Throughout his career Stevie Ray Vaughan used a myriad of different amps, often in different configurations with each other. His primary amps were Marshalls and Fenders, though he also used Mesa Boogies and Dumbles.
Vaughan's on-stage amplification differed from his studio set-up. Early in his career, Vaughan used a Marshall 4140 Club & Country with JBL speakers for his clean tone, and two 1964 Fender Vibroverbs for distortion when performing. He eventually traded the Club & Country in and began using Fender Super Reverbs, 200-watt Marshall Plexis and Majors, and a Howard Dumble Steel String Singer.
In the studio, Vaughan's amp use became even more intricate. Still relying on Super Reverbs, Vibroverbs and Dumbles, Vaughan incorporated Marshall and Fender Bassman bass amps, with 4x15 "refrigerator" cabinets. During the 1989 recording for In Step, Stevie Ray Vaughan and Double Trouble's final studio album, Vaughan became infatuated with a variety of amps, filling the band's rehearsal and studio spaces with 32 models.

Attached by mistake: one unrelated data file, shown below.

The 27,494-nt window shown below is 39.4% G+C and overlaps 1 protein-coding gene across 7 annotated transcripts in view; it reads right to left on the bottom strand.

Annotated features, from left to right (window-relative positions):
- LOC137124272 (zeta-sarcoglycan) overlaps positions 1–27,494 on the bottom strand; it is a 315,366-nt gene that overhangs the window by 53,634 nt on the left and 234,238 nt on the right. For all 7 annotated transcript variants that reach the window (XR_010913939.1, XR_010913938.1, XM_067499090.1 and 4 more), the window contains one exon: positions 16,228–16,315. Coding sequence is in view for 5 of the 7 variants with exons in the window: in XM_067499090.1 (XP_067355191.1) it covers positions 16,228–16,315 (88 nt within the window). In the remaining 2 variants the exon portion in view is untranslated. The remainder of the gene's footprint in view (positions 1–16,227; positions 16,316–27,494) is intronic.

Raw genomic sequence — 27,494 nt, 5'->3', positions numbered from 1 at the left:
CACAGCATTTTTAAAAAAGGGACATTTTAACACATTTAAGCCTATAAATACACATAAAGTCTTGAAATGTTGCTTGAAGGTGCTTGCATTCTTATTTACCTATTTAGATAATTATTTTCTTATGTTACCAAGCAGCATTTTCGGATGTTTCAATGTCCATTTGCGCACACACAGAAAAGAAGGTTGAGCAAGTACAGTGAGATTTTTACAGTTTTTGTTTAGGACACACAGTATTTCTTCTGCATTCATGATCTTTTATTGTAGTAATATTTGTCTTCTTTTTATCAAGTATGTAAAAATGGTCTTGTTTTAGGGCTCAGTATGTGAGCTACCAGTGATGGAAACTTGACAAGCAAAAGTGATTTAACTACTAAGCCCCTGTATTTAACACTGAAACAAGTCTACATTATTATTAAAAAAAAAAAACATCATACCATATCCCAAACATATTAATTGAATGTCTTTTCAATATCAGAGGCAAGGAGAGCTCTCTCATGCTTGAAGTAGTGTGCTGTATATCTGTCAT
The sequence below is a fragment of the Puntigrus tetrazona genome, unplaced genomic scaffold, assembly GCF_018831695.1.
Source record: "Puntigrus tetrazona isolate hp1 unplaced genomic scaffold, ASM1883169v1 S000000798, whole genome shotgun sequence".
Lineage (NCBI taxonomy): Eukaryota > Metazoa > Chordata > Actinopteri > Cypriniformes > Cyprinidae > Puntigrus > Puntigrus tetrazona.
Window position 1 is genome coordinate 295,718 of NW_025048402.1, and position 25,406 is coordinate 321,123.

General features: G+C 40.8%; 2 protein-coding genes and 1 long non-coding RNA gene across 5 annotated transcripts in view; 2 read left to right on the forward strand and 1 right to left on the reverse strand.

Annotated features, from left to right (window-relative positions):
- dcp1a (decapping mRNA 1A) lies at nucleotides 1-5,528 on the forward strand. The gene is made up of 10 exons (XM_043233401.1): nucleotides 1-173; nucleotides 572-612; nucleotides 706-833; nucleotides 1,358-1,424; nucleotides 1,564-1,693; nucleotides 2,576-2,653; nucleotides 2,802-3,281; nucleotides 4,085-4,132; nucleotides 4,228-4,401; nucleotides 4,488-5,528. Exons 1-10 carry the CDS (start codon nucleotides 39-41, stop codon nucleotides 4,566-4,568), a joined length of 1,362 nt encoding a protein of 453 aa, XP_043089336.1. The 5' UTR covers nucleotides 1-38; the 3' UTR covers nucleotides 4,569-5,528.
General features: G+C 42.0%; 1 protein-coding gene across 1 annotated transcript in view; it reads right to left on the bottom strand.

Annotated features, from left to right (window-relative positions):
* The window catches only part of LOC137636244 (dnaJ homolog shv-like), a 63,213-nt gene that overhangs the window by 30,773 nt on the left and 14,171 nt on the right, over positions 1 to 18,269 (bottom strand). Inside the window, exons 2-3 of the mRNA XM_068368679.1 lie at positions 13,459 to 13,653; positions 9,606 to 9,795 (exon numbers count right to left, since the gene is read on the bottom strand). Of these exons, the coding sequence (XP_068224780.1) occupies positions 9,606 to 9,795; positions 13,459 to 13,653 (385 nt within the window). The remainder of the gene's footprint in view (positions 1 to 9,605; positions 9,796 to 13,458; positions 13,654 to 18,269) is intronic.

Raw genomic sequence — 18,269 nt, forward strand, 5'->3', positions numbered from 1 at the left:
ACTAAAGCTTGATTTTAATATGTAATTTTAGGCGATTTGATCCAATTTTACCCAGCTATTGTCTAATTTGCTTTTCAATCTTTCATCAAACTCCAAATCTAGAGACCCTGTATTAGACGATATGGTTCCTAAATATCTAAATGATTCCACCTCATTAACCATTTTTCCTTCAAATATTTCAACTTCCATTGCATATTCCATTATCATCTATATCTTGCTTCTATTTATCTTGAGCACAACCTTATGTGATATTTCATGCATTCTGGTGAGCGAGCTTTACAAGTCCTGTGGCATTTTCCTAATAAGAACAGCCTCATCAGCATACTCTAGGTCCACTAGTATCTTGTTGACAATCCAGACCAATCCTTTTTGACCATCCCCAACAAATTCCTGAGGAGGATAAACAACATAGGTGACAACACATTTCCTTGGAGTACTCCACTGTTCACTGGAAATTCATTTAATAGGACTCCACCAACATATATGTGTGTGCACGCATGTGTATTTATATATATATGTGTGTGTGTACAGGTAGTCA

Much like his guitars, Stevie Ray's amplifiers were often modified. Noted "amp doctor" Cesar Diaz met Vaughan in 1979 and worked as his amp technician for most of the guitarist's career. Diaz often swapped out transformers, filter caps and tubes, and occasionally reset the amp dials. Vaughan had a superstitious attraction to the number six and would set his amps to this level. Diaz would unscrew the amps and scale the knobs back so they would read six while actually at ten.
Vaughan typically played his amps in conjunction using splitter boxes. His unusual combinations matched with Diaz's modifications make emulating SRV's tone a challenge for the average guitar player, but a Super Reverb and Vibroverb split will get you closest.